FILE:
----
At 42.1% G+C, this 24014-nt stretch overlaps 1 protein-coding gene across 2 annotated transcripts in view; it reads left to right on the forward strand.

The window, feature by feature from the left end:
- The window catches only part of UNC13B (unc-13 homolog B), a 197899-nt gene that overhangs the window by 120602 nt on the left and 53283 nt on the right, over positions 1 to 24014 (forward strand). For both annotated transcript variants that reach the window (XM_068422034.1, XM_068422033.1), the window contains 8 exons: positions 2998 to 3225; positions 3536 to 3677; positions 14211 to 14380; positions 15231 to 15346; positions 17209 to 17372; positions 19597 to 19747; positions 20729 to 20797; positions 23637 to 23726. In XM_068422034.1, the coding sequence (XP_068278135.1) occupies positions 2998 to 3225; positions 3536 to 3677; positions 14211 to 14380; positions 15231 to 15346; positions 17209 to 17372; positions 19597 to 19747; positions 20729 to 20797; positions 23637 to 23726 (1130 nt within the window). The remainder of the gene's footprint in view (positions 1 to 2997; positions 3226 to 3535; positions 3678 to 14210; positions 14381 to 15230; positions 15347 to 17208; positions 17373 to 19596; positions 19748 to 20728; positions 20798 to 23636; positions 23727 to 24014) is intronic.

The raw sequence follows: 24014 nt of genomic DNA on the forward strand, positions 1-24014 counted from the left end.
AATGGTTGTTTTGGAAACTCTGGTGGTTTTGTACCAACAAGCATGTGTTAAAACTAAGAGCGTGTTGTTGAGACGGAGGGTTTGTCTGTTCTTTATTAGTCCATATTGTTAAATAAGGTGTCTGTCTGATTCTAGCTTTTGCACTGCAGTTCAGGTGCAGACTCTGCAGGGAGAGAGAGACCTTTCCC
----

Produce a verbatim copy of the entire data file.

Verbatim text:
At 42.1% G+C, this 24014-nt stretch overlaps 1 protein-coding gene across 2 annotated transcripts in view; it reads left to right on the forward strand.

The window, feature by feature from the left end:
- The window catches only part of UNC13B (unc-13 homolog B), a 197899-nt gene that overhangs the window by 120602 nt on the left and 53283 nt on the right, over positions 1 to 24014 (forward strand). For both annotated transcript variants that reach the window (XM_068422034.1, XM_068422033.1), the window contains 8 exons: positions 2998 to 3225; positions 3536 to 3677; positions 14211 to 14380; positions 15231 to 15346; positions 17209 to 17372; positions 19597 to 19747; positions 20729 to 20797; positions 23637 to 23726. In XM_068422034.1, the coding sequence (XP_068278135.1) occupies positions 2998 to 3225; positions 3536 to 3677; positions 14211 to 14380; positions 15231 to 15346; positions 17209 to 17372; positions 19597 to 19747; positions 20729 to 20797; positions 23637 to 23726 (1130 nt within the window). The remainder of the gene's footprint in view (positions 1 to 2997; positions 3226 to 3535; positions 3678 to 14210; positions 14381 to 15230; positions 15347 to 17208; positions 17373 to 19596; positions 19748 to 20728; positions 20798 to 23636; positions 23727 to 24014) is intronic.

The raw sequence follows: 24014 nt of genomic DNA on the forward strand, positions 1-24014 counted from the left end.
AATGGTTGTTTTGGAAACTCTGGTGGTTTTGTACCAACAAGCATGTGTTAAAACTAAGAGCGTGTTGTTGAGACGGAGGGTTTGTCTGTTCTTTATTAGTCCATATTGTTAAATAAGGTGTCTGTCTGATTCTAGCTTTTGCACTGCAGTTCAGGTGCAGACTCTGCAGGGAGAGAGAGACCTTTCCC